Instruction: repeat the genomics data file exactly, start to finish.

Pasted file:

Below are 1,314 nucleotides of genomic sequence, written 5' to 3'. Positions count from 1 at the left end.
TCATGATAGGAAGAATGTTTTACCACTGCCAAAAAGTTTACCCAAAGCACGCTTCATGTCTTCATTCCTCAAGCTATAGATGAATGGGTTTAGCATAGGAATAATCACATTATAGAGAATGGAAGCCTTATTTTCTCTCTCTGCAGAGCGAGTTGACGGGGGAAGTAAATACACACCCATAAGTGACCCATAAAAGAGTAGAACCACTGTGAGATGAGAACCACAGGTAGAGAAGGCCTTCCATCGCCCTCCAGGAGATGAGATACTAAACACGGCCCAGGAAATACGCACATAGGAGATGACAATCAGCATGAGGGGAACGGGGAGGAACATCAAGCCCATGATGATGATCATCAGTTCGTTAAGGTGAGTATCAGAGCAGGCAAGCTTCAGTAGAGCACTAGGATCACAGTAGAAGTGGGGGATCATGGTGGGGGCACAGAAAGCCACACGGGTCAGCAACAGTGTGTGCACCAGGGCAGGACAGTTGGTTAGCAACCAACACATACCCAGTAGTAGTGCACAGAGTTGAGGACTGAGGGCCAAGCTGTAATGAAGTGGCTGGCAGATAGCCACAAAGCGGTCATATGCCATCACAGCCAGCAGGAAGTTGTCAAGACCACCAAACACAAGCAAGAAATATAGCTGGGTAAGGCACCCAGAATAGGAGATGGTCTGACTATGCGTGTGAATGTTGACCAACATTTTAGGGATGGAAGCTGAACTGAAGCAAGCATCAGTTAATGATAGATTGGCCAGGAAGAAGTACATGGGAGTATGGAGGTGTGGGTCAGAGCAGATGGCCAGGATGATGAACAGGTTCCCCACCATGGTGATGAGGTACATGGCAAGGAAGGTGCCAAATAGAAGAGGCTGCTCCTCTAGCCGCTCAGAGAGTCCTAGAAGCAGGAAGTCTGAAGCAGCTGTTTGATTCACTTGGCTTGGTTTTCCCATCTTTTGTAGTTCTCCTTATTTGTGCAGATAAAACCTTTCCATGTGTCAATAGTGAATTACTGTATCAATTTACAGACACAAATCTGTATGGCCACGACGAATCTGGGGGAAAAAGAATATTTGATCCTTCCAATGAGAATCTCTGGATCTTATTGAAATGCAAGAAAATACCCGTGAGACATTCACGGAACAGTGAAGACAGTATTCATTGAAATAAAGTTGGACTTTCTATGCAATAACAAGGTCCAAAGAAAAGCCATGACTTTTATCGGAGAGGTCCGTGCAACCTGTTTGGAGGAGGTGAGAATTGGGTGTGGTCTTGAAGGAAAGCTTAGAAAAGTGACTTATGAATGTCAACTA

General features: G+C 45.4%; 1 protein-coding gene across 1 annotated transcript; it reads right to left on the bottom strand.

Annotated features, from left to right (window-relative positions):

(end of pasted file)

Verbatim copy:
Below are 1,314 nucleotides of genomic sequence, written 5' to 3'. Positions count from 1 at the left end.
TCATGATAGGAAGAATGTTTTACCACTGCCAAAAAGTTTACCCAAAGCACGCTTCATGTCTTCATTCCTCAAGCTATAGATGAATGGGTTTAGCATAGGAATAATCACATTATAGAGAATGGAAGCCTTATTTTCTCTCTCTGCAGAGCGAGTTGACGGGGGAAGTAAATACACACCCATAAGTGACCCATAAAAGAGTAGAACCACTGTGAGATGAGAACCACAGGTAGAGAAGGCCTTCCATCGCCCTCCAGGAGATGAGATACTAAACACGGCCCAGGAAATACGCACATAGGAGATGACAATCAGCATGAGGGGAACGGGGAGGAACATCAAGCCCATGATGATGATCATCAGTTCGTTAAGGTGAGTATCAGAGCAGGCAAGCTTCAGTAGAGCACTAGGATCACAGTAGAAGTGGGGGATCATGGTGGGGGCACAGAAAGCCACACGGGTCAGCAACAGTGTGTGCACCAGGGCAGGACAGTTGGTTAGCAACCAACACATACCCAGTAGTAGTGCACAGAGTTGAGGACTGAGGGCCAAGCTGTAATGAAGTGGCTGGCAGATAGCCACAAAGCGGTCATATGCCATCACAGCCAGCAGGAAGTTGTCAAGACCACCAAACACAAGCAAGAAATATAGCTGGGTAAGGCACCCAGAATAGGAGATGGTCTGACTATGCGTGTGAATGTTGACCAACATTTTAGGGATGGAAGCTGAACTGAAGCAAGCATCAGTTAATGATAGATTGGCCAGGAAGAAGTACATGGGAGTATGGAGGTGTGGGTCAGAGCAGATGGCCAGGATGATGAACAGGTTCCCCACCATGGTGATGAGGTACATGGCAAGGAAGGTGCCAAATAGAAGAGGCTGCTCCTCTAGCCGCTCAGAGAGTCCTAGAAGCAGGAAGTCTGAAGCAGCTGTTTGATTCACTTGGCTTGGTTTTCCCATCTTTTGTAGTTCTCCTTATTTGTGCAGATAAAACCTTTCCATGTGTCAATAGTGAATTACTGTATCAATTTACAGACACAAATCTGTATGGCCACGACGAATCTGGGGGAAAAAGAATATTTGATCCTTCCAATGAGAATCTCTGGATCTTATTGAAATGCAAGAAAATACCCGTGAGACATTCACGGAACAGTGAAGACAGTATTCATTGAAATAAAGTTGGACTTTCTATGCAATAACAAGGTCCAAAGAAAAGCCATGACTTTTATCGGAGAGGTCCGTGCAACCTGTTTGGAGGAGGTGAGAATTGGGTGTGGTCTTGAAGGAAAGCTTAGAAAAGTGACTTATGAATGTCAACTA

General features: G+C 45.4%; 1 protein-coding gene across 1 annotated transcript; it reads right to left on the bottom strand.

Annotated features, from left to right (window-relative positions):